16. 2 points
    yeah Bob Marx said he used to have them made and sell as sets. not sure why hew stopped, unless cost more that you can sell. does not seem to be a popular item people are looking for in these years.
  17. 2 points
    Here is a picture of the steering wheel after some rechroming(Custom Chrome Playing, Grafton Ohio) and recasting(JB Donaldson, Phoenix Az.) dallasalice sold me. I have the horn button insert with the additional script of McLaughlin Canada on it for my 37 McBuick Coupe. Thanks everyone.
  18. 2 points
    You don't look like Justin Beiber any more.
  19. 2 points
    What price would have kept you on the line? Or any of the observers of the sale, for that matter? Well I sell swap meets and online to re-purpose parts so I have to figure fuel and hotel and time to go get it,plus the unknowns cracked block siezed tranny, broke pot metal etc., unknowns like valve stem hole and lug nut holes cracked on wire wheels rust and then how many Hershey"s to get my Investment back, So I would have to be in for it for 850-2000. I have bought so many parts cars complete some fantastic condition to bottom earth rust buckets all for 2 and below if its worth saving I will try and get engine running and yard driveable and resell to the guy who wants to restore it and take to next level. (hopefully keep Original) other wise I re-purpose to my car projects and to the guys looking to complete there's, but some cars may be super rare, but if no one has a project or restore going on it sits and I loose money. In the end its all a gamble. If I had that car and needed all the stuff well I might pay more. he then came back at me for 2500 for engine again, Unknowns and no room for me. Good luck guys on that. Closing note: A car like that is a shame, it should have been saved in Preservation of a beautiful Buick in my humble opine. Cheers
  20. 2 points
  21. 2 points
    When you start buying the speed equipment I link for you be sure to buy original stuff. More money but since this is the AACA we need to stay in period.
  22. 2 points
    See....I need LOTS more money. You decide....
  23. 2 points
    It might not be lowered. Many of 51's seem to sit like that. The 51 is rare. 9300 over 3 years, but only 1k in the last year of 51. I tried to buy my first one when I was 18. It was advertised for 1500 bucks in the Want Advertiser as a good restoration candidate. What a complete POS it was when I got there.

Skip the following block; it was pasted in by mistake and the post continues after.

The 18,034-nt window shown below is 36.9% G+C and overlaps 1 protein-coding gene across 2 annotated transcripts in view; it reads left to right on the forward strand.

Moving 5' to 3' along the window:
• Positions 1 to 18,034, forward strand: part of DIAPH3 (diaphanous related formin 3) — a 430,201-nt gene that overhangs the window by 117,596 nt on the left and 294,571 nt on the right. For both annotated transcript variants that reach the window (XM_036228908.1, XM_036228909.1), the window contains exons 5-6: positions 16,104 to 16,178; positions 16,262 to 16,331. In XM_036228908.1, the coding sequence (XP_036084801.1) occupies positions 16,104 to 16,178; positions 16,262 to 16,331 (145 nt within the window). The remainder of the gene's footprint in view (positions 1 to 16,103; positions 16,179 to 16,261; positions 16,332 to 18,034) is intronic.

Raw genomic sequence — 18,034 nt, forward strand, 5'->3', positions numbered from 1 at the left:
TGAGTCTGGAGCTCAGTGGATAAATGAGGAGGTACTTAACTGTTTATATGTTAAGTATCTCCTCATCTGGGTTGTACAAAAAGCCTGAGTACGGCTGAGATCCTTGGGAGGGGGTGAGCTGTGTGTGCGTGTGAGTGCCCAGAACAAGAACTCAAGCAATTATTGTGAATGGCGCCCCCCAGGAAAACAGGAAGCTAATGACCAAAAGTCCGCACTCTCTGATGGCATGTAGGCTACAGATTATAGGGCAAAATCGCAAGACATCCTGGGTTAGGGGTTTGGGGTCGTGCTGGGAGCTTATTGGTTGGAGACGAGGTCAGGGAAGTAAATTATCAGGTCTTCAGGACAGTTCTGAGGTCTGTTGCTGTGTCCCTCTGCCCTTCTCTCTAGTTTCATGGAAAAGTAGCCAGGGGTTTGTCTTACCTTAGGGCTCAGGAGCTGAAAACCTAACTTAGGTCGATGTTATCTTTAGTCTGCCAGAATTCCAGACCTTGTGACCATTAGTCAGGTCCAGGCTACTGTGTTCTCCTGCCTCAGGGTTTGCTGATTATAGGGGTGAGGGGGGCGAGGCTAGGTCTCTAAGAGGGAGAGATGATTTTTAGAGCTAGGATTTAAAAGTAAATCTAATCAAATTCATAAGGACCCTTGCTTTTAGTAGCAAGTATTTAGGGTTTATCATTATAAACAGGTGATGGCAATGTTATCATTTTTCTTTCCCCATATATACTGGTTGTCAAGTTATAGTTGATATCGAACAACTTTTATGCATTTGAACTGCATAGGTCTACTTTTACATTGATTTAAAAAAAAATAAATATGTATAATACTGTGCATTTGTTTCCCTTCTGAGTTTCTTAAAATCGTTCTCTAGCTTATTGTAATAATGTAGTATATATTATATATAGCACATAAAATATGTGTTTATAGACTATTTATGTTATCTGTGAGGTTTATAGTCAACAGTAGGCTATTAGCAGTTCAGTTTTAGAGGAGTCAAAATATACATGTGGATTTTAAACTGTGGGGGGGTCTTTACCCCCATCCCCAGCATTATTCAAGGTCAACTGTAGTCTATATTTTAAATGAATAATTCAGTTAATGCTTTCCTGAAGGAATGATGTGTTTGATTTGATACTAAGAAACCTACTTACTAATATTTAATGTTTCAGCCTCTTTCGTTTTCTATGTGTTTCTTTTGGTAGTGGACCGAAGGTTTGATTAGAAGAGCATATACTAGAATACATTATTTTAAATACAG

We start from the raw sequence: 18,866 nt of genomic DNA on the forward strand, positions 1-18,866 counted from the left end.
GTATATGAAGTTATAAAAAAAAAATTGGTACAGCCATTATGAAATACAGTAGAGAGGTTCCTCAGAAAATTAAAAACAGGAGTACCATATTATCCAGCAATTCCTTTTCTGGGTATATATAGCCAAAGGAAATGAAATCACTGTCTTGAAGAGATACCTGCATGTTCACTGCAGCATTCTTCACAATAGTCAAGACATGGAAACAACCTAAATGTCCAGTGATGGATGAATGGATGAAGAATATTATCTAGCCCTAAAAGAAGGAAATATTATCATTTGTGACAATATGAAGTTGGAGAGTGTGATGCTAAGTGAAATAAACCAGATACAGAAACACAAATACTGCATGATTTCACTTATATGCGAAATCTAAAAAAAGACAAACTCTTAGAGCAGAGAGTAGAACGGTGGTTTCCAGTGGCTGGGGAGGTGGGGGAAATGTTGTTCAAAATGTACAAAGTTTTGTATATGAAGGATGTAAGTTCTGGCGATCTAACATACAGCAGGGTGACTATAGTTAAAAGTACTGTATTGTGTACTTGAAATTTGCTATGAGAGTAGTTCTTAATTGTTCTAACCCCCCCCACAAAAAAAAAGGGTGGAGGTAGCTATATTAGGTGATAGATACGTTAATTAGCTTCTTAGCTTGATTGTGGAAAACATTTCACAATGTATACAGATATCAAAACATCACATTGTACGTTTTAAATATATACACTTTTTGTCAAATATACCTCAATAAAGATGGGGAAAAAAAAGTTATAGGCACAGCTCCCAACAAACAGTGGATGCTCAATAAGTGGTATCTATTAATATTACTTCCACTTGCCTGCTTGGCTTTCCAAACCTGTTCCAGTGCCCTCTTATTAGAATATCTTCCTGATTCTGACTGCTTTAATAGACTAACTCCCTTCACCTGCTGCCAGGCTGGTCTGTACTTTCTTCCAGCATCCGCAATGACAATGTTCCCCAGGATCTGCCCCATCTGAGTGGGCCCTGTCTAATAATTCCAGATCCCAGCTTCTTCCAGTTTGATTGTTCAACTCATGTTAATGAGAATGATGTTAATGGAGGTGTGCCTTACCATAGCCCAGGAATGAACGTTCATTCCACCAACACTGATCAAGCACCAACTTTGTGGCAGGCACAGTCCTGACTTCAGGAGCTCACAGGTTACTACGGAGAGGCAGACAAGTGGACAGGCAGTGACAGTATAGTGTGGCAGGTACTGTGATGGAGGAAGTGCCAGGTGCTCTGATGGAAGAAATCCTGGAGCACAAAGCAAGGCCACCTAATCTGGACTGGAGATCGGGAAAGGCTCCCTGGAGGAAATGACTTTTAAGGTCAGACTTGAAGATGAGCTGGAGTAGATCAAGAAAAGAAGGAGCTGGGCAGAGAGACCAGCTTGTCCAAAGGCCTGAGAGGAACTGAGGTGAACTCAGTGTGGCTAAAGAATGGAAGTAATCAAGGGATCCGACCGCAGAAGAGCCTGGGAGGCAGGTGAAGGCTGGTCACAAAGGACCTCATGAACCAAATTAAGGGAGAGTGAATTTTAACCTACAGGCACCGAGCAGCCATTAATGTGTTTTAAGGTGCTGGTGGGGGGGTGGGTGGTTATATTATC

24. 2 points
  25. 2 points
    Just wanted to touch base with everyone that offered suggestions/help with my 49 Roadmaster with no spark. I finally have had some time to devote to getting the car running. I bought some emery cloth at my local parts store and and cleaned the surface of the points. When I turned on the ignition and pulled the points apart with a screwdriver I saw the spark I have not seen in months. I put the cap back on the distributor and the car fired up. After letting it warm up for a while I drove her around the block. It ran really smooth. I know I need to replace the points and condenser because my fix is only temporary, but now I know what my problem was. As a side note when I bought my first car in 1966 and for a few cars after that all of which had points I regularly changed or cleaned and adjusted my points without an issue, but I has been about 40 years since I last had to do it. I had forgotten everything I knew about points. Today I regained some of that knowledge thanks to those that replied to my post. It is a good thing because I have a 70 and 72 Riviera with the 455 in them that I think have the same issue. The first thing I am going to do with them is clean the points to see if I can get them running again. Thanks again.
  26. 2 points
    With any link, just hover over it and (in Windows) look at the link at the bottom left. Does it look like what you expect for what it purports to be? If not, don't go there.